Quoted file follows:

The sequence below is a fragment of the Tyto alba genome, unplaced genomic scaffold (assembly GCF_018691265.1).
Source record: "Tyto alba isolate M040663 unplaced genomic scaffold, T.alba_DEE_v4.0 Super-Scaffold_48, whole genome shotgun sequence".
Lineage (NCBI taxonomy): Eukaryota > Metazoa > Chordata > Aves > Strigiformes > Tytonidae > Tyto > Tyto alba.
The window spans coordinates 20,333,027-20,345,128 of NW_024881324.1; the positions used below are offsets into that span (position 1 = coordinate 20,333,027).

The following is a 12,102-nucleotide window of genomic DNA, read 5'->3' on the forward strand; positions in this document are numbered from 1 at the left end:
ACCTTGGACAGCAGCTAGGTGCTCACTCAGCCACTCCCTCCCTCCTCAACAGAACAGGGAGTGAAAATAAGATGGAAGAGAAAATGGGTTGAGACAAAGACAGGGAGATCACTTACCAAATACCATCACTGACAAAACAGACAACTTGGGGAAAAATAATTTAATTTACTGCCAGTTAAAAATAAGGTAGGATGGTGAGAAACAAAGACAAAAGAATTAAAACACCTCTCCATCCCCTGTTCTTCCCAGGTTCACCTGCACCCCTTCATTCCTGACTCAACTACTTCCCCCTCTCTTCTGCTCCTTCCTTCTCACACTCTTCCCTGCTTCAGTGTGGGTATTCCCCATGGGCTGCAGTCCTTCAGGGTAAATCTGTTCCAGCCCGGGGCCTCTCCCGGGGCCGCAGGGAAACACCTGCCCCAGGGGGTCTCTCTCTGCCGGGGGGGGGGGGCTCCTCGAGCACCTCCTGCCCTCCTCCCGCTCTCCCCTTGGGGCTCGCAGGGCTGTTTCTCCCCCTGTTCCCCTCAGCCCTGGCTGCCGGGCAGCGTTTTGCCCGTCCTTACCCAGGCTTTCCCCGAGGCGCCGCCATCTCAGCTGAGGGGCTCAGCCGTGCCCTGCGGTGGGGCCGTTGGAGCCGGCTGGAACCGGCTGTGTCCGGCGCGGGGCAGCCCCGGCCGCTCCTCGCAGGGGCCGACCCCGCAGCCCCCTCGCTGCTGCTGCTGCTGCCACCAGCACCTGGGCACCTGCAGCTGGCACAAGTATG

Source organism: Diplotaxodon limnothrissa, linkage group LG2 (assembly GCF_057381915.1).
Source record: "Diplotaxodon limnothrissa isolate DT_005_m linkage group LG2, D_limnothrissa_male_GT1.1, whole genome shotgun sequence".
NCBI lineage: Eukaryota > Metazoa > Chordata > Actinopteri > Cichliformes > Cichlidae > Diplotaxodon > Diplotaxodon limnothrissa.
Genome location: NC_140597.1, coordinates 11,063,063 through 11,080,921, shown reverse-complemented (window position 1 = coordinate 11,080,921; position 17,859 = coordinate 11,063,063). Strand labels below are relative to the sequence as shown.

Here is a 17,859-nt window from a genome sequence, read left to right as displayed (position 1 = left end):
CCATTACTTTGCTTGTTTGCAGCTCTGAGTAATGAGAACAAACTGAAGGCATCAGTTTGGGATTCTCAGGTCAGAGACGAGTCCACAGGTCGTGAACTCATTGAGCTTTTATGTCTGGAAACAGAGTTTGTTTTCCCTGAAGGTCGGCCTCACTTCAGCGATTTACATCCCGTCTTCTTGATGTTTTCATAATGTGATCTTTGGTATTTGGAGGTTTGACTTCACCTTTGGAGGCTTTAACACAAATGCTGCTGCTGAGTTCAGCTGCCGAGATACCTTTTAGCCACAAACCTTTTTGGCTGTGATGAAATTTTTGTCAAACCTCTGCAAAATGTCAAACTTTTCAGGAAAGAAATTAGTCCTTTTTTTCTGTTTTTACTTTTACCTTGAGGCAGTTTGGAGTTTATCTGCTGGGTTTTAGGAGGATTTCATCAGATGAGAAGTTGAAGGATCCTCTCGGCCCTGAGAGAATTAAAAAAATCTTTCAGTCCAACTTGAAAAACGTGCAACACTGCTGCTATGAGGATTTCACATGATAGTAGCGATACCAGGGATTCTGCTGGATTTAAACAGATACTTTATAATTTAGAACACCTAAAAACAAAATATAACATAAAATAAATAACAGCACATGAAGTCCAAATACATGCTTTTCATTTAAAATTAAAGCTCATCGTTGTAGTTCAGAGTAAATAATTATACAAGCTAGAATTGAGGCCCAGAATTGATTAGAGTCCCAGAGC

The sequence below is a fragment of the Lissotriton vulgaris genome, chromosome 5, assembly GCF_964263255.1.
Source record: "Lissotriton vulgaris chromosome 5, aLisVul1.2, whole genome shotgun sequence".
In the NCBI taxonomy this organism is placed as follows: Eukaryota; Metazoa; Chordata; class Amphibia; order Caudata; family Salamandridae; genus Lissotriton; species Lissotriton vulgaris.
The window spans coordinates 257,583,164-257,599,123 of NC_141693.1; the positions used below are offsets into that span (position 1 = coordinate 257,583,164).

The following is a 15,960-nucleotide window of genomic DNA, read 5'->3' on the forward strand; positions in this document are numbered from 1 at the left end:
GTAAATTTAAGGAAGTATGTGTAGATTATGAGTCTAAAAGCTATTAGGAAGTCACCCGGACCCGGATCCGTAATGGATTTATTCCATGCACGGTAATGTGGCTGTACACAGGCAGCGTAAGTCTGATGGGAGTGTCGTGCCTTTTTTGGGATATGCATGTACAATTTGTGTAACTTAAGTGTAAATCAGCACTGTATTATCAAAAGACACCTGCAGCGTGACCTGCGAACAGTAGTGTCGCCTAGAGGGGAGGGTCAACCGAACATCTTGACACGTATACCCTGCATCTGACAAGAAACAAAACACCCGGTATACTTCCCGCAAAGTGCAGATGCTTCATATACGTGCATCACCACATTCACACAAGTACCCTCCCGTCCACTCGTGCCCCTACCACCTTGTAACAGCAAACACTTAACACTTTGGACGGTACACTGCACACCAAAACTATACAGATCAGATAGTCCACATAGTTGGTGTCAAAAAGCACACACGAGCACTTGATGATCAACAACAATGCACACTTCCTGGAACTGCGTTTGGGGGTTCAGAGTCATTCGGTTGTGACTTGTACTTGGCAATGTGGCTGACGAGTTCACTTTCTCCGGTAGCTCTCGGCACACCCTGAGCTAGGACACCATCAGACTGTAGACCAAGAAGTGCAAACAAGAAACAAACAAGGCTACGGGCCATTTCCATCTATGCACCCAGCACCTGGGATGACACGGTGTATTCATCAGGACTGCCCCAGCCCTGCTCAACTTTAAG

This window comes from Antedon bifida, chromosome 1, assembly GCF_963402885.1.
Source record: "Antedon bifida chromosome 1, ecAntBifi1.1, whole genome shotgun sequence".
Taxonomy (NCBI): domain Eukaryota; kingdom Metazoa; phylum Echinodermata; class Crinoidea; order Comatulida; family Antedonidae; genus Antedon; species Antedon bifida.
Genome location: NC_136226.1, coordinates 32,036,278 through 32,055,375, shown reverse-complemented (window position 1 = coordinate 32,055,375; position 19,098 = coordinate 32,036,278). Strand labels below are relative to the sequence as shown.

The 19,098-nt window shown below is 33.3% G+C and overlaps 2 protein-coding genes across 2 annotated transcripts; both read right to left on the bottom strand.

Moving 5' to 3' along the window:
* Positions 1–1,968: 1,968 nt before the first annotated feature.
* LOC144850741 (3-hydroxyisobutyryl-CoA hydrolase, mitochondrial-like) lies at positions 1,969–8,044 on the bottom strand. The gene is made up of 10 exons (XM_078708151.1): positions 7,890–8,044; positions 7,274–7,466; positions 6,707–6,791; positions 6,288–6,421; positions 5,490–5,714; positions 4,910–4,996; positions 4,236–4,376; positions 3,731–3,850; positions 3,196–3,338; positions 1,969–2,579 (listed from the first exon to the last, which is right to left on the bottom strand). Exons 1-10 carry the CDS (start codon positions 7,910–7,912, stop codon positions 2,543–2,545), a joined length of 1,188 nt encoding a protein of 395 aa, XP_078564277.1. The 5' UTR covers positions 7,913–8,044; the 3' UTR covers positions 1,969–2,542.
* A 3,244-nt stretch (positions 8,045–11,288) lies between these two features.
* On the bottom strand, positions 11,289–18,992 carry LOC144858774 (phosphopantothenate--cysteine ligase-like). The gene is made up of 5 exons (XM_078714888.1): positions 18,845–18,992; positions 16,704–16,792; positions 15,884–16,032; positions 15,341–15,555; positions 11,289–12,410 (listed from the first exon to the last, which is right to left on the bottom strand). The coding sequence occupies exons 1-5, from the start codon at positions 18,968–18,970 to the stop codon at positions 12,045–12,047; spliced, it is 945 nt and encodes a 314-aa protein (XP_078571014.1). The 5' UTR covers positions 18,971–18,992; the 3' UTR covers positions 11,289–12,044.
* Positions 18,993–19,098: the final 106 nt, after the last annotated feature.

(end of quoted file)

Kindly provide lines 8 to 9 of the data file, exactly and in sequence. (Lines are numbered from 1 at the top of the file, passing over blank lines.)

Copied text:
Source record: "Diplotaxodon limnothrissa isolate DT_005_m linkage group LG2, D_limnothrissa_male_GT1.1, whole genome shotgun sequence".
NCBI lineage: Eukaryota > Metazoa > Chordata > Actinopteri > Cichliformes > Cichlidae > Diplotaxodon > Diplotaxodon limnothrissa.